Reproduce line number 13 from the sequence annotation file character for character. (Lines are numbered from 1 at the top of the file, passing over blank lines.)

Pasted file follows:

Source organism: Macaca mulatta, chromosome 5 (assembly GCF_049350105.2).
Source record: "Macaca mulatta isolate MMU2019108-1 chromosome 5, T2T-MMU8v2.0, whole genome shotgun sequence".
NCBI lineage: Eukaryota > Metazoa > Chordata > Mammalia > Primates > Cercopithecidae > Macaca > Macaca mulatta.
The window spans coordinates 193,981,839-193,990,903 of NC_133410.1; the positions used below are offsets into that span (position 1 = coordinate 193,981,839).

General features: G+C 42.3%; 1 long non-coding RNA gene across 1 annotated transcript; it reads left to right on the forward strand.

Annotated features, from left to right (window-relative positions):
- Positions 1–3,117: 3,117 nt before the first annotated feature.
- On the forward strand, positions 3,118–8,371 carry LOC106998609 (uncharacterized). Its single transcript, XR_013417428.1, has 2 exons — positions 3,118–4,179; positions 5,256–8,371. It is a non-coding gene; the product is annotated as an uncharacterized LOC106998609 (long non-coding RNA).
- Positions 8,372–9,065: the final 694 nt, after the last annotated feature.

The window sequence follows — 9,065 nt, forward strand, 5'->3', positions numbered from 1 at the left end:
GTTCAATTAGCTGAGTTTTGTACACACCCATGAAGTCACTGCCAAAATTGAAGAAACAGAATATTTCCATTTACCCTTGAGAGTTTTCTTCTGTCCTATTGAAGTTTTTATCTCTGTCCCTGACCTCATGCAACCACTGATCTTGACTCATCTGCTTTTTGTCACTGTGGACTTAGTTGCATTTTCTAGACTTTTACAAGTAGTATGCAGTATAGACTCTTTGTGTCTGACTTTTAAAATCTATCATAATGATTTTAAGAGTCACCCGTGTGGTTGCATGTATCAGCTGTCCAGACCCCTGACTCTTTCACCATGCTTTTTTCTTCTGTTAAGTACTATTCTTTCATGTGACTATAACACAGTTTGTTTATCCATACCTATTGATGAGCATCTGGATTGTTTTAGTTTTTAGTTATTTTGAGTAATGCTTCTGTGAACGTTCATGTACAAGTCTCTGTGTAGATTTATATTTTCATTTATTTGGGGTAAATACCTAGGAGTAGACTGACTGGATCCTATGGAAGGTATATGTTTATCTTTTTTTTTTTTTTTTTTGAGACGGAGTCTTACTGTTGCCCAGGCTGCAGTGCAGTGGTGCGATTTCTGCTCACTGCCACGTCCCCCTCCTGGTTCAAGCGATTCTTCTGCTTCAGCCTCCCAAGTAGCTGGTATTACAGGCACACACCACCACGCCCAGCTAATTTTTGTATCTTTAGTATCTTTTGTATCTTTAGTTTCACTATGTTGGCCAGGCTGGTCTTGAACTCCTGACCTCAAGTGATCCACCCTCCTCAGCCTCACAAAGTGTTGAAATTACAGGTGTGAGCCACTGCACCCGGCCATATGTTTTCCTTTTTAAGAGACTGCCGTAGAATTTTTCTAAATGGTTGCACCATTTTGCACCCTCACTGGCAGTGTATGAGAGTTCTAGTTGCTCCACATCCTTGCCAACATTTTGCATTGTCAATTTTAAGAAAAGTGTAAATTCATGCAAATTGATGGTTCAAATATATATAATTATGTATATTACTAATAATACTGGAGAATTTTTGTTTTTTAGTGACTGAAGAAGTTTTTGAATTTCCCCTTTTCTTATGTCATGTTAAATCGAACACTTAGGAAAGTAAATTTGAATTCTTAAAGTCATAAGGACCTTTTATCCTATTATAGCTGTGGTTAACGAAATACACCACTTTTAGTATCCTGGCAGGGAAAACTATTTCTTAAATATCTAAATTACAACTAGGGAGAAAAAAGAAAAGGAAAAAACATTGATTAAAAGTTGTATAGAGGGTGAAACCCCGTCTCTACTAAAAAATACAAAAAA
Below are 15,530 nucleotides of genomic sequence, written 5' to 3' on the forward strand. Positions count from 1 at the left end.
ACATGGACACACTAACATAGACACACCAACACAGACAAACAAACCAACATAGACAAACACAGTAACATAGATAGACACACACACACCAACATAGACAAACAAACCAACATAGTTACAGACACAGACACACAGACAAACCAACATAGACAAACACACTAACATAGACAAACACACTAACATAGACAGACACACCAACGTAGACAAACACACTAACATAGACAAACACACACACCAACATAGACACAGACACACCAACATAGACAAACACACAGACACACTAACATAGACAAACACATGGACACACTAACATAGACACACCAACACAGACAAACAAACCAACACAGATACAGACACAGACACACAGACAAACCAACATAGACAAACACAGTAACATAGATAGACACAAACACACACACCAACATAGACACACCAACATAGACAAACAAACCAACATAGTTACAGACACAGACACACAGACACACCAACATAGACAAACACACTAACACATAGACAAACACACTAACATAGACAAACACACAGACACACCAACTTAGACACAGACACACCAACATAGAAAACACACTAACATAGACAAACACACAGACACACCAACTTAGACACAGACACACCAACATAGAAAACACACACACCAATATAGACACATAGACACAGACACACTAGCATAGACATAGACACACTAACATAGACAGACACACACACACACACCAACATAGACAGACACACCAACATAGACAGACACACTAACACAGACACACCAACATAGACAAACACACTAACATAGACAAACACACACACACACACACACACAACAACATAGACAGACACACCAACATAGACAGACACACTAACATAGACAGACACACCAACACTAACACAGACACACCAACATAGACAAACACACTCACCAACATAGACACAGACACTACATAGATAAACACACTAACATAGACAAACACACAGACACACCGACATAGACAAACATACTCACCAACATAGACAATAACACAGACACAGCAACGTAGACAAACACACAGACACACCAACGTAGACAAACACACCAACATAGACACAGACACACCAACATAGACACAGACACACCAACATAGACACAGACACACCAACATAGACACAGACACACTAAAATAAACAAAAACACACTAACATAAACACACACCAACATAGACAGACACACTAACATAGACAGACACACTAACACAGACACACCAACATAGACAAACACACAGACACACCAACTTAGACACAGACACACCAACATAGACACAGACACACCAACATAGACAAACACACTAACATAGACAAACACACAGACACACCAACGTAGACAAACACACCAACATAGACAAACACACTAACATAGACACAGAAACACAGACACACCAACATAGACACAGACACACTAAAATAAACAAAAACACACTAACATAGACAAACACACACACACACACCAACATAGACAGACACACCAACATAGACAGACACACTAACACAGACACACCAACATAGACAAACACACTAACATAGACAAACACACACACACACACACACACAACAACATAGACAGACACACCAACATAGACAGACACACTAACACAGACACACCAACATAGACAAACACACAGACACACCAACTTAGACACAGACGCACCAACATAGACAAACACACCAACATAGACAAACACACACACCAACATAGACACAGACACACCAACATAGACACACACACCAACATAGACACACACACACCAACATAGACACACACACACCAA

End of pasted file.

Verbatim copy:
ACATGGACACACTAACATAGACACACCAACACAGACAAACAAACCAACATAGACAAACACAGTAACATAGATAGACACACACACACCAACATAGACAAACAAACCAACATAGTTACAGACACAGACACACAGACAAACCAACATAGACAAACACACTAACATAGACAAACACACTAACATAGACAGACACACCAACGTAGACAAACACACTAACATAGACAAACACACACACCAACATAGACACAGACACACCAACATAGACAAACACACAGACACACTAACATAGACAAACACATGGACACACTAACATAGACACACCAACACAGACAAACAAACCAACACAGATACAGACACAGACACACAGACAAACCAACATAGACAAACACAGTAACATAGATAGACACAAACACACACACCAACATAGACACACCAACATAGACAAACAAACCAACATAGTTACAGACACAGACACACAGACACACCAACATAGACAAACACACTAACACATAGACAAACACACTAACATAGACAAACACACAGACACACCAACTTAGACACAGACACACCAACATAGAAAACACACTAACATAGACAAACACACAGACACACCAACTTAGACACAGACACACCAACATAGAAAACACACACACCAATATAGACACATAGACACAGACACACTAGCATAGACATAGACACACTAACATAGACAGACACACACACACACACCAACATAGACAGACACACCAACATAGACAGACACACTAACACAGACACACCAACATAGACAAACACACTAACATAGACAAACACACACACACACACACACACAACAACATAGACAGACACACCAACATAGACAGACACACTAACATAGACAGACACACCAACACTAACACAGACACACCAACATAGACAAACACACTCACCAACATAGACACAGACACTACATAGATAAACACACTAACATAGACAAACACACAGACACACCGACATAGACAAACATACTCACCAACATAGACAATAACACAGACACAGCAACGTAGACAAACACACAGACACACCAACGTAGACAAACACACCAACATAGACACAGACACACCAACATAGACACAGACACACCAACATAGACACAGACACACCAACATAGACACAGACACACTAAAATAAACAAAAACACACTAACATAAACACACACCAACATAGACAGACACACTAACATAGACAGACACACTAACACAGACACACCAACATAGACAAACACACAGACACACCAACTTAGACACAGACACACCAACATAGACACAGACACACCAACATAGACAAACACACTAACATAGACAAACACACAGACACACCAACGTAGACAAACACACCAACATAGACAAACACACTAACATAGACACAGAAACACAGACACACCAACATAGACACAGACACACTAAAATAAACAAAAACACACTAACATAGACAAACACACACACACACACCAACATAGACAGACACACCAACATAGACAGACACACTAACACAGACACACCAACATAGACAAACACACTAACATAGACAAACACACACACACACACACACACAACAACATAGACAGACACACCAACATAGACAGACACACTAACACAGACACACCAACATAGACAAACACACAGACACACCAACTTAGACACAGACGCACCAACATAGACAAACACACCAACATAGACAAACACACACACCAACATAGACACAGACACACCAACATAGACACACACACCAACATAGACACACACACACCAACATAGACACACACACACCAA